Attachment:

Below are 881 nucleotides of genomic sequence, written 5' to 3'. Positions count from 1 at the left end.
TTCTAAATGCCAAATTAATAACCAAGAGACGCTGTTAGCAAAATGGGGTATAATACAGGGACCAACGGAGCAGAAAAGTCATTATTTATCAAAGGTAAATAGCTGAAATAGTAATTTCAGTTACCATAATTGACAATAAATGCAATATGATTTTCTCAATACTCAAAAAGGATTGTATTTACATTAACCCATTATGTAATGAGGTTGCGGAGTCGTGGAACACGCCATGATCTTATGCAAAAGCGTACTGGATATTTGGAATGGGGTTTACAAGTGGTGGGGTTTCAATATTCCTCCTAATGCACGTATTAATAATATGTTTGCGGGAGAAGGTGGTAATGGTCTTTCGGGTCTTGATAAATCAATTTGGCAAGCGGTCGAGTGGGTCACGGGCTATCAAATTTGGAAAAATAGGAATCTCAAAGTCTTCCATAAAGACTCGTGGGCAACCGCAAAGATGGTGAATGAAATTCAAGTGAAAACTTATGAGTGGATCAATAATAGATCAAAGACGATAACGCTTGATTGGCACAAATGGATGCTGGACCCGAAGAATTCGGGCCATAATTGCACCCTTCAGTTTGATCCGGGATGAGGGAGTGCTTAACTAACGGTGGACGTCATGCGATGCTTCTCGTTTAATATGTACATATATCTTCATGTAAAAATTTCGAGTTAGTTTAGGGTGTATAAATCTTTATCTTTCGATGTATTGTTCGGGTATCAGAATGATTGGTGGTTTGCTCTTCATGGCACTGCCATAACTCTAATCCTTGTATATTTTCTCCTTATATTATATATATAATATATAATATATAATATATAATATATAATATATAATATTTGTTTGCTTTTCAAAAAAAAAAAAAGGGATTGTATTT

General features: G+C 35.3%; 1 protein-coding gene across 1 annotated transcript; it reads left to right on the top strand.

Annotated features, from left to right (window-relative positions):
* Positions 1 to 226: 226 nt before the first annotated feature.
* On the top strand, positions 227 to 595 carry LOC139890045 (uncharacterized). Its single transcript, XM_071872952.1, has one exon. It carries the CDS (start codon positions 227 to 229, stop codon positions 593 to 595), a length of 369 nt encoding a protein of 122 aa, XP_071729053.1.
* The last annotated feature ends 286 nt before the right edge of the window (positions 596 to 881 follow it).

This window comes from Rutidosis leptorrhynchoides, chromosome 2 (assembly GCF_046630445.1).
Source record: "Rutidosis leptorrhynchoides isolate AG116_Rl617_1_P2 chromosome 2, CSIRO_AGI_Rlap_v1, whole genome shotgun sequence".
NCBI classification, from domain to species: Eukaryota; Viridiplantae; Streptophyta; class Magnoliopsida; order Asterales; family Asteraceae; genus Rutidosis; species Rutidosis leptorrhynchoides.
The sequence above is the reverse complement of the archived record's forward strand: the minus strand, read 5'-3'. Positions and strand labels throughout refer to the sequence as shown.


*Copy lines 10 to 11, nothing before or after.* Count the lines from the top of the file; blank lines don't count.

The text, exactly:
NCBI classification, from domain to species: Eukaryota; Viridiplantae; Streptophyta; class Magnoliopsida; order Asterales; family Asteraceae; genus Rutidosis; species Rutidosis leptorrhynchoides.
The sequence above is the reverse complement of the archived record's forward strand: the minus strand, read 5'-3'. Positions and strand labels throughout refer to the sequence as shown.